And these intermediaries perform essential roles. They establish the identity of parties in a transaction. They create trust. They perform what’s called the business logic, the clearing and the settling. And they keep records that can be validated by the counterparties in the transaction, by auditors, regulators, and other stakeholders. And they do an okay job but they have some very serious limitations.
The first is that they’re all centralized. Anything centralized is vulnerable to hacking or to attack or to failure. This happens in the financial service industry as well as other industries. They slow things down. The settlement times for all sorts of transactions can last into the days or the weeks to send money overseas from one country to another can take five to seven days. They’re also costly. To make that same transaction can sometimes cost 8% to 10%.
Another big issue is that they exclude big parts of the population. There are 2.5 billion people in the world who don’t have access to any form of financial services. They’re part of the world’s unbanked who don’t really benefit at all, from globalization, internationalism, because they’re trapped and they’re not upwardly mobile.
They capture data about us which prevents us from using it to organize our affairs but also could potentially undermine our privacy. So you can argue in some that intermediaries capture an asymmetric benefit from the digital age, and banks are certainly no exception.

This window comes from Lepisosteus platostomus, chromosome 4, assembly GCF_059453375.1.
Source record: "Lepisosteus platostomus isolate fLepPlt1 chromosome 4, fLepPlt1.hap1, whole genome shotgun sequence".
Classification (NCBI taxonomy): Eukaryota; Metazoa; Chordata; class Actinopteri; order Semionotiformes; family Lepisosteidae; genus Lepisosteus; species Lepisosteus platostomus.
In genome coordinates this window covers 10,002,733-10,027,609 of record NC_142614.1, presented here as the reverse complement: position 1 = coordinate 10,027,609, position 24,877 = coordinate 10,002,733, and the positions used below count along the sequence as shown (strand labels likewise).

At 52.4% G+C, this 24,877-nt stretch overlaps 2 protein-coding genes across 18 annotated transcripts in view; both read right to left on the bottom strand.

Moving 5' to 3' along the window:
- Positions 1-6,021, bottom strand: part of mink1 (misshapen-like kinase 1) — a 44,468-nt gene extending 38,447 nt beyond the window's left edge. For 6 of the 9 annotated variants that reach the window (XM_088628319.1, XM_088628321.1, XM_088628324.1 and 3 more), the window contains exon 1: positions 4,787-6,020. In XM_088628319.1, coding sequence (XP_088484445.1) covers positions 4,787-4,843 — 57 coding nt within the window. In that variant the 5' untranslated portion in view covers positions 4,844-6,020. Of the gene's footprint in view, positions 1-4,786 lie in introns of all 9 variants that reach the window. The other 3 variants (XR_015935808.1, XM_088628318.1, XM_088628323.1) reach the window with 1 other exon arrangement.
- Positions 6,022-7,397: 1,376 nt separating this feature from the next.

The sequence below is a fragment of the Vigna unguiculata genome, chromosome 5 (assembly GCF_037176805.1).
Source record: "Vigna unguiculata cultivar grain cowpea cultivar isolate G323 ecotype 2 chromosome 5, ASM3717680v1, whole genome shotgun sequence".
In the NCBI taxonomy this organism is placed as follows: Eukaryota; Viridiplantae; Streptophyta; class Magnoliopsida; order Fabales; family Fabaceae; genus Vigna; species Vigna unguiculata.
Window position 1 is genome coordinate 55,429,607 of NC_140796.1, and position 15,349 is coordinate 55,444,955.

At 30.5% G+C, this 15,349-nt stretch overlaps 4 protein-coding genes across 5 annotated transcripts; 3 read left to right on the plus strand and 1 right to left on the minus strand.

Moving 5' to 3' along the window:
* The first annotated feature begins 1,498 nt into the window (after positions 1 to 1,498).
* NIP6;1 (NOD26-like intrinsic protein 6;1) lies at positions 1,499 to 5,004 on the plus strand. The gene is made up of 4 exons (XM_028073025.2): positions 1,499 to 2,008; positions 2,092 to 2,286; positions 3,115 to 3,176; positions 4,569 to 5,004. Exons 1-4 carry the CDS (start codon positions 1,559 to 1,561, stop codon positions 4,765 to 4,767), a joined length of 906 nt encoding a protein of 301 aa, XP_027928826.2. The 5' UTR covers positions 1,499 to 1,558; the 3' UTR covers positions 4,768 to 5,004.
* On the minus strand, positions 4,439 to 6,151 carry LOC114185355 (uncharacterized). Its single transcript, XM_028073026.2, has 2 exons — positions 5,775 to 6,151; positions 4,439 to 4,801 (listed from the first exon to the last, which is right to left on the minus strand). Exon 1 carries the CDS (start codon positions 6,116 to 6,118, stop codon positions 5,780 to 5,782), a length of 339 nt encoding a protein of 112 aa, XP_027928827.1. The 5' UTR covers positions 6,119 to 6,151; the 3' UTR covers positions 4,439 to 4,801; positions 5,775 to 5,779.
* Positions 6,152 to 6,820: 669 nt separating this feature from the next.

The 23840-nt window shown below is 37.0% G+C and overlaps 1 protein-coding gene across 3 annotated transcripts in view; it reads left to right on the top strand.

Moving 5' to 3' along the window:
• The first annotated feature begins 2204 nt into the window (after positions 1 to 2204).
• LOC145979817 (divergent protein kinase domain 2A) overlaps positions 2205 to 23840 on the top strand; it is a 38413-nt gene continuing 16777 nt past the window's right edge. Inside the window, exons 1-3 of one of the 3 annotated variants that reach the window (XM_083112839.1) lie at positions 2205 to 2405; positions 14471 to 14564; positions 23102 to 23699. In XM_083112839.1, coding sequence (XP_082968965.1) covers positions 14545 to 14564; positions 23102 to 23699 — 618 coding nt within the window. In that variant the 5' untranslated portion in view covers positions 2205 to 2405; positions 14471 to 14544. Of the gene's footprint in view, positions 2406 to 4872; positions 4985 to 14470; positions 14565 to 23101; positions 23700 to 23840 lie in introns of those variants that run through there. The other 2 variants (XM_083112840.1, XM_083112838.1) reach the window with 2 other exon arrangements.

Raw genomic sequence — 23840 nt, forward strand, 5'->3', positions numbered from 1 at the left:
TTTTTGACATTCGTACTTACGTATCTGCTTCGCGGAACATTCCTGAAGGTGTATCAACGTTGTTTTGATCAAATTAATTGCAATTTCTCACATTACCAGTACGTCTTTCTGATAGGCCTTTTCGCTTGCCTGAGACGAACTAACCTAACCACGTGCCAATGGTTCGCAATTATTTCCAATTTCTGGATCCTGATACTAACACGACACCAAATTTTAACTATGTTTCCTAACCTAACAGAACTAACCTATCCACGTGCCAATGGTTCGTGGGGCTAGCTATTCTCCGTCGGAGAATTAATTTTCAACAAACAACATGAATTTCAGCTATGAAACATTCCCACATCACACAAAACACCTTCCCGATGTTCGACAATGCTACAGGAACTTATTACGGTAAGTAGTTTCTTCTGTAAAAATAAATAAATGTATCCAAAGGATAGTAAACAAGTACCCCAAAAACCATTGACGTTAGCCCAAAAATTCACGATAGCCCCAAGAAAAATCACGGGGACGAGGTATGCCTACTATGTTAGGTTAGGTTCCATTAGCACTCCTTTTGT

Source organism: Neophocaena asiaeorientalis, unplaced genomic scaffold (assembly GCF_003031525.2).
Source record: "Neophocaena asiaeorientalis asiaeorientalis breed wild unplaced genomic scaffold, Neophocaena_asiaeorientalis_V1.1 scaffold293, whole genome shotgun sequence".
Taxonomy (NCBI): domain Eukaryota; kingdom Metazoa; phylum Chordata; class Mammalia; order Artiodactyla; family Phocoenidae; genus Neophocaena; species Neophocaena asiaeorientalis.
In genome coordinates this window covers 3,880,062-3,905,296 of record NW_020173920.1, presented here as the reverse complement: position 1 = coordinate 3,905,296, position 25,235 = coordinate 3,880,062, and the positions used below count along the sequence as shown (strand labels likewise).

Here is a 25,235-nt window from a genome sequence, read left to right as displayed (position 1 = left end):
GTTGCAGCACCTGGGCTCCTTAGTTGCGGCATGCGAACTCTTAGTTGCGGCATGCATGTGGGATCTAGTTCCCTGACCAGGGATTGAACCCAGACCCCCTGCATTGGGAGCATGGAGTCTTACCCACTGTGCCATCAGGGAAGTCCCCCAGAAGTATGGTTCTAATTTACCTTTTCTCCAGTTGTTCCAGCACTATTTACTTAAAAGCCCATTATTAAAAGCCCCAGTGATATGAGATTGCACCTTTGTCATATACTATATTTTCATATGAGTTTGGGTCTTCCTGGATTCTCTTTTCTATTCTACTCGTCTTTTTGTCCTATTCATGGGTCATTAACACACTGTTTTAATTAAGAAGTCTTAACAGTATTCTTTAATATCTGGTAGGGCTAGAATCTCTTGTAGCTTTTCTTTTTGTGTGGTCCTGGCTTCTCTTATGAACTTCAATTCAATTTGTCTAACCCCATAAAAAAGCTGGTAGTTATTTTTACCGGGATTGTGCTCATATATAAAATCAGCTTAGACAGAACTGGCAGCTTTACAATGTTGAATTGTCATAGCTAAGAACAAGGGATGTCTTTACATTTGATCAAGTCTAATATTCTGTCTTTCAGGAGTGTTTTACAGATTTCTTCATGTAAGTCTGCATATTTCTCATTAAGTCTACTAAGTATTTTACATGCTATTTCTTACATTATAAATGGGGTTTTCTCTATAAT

So what if the internet was entering a second era — from an Internet of information to an Internet of value? Well, right around the same time that Lehman Brothers went bankrupt, November of 2008, an anonymous person or group of persons named Satoshi Nakamoto outlined a new thing called the Bitcoin protocol, a way for people to make — to do transactions and move money peer-to-peer online without an intermediary to establish trust.
And the interesting thing about Bitcoin was that it worked. And it worked so well that it set off a spark that’s traveled like wildfire and captured the imagination of people in many different industries, not just in financial services but in music and film, in supply chain management and other areas.
Underpinning Bitcoin is this revolutionary technology called the Blockchain, a vast global distributed database, a single source of truth, that doesn’t run on one computer; it runs on all computers. And it’s not accessible to a few but it’s accessible to all, where not just information but potentially anything of value, Bitcoin to be sure but also money, financial assets, intellectual properties, carbon credits, energy, even votes in an election, can be moved, stored, and managed securely and privately, and where trust is not established by a third party but rather through mass collaboration, cryptography, and clever code.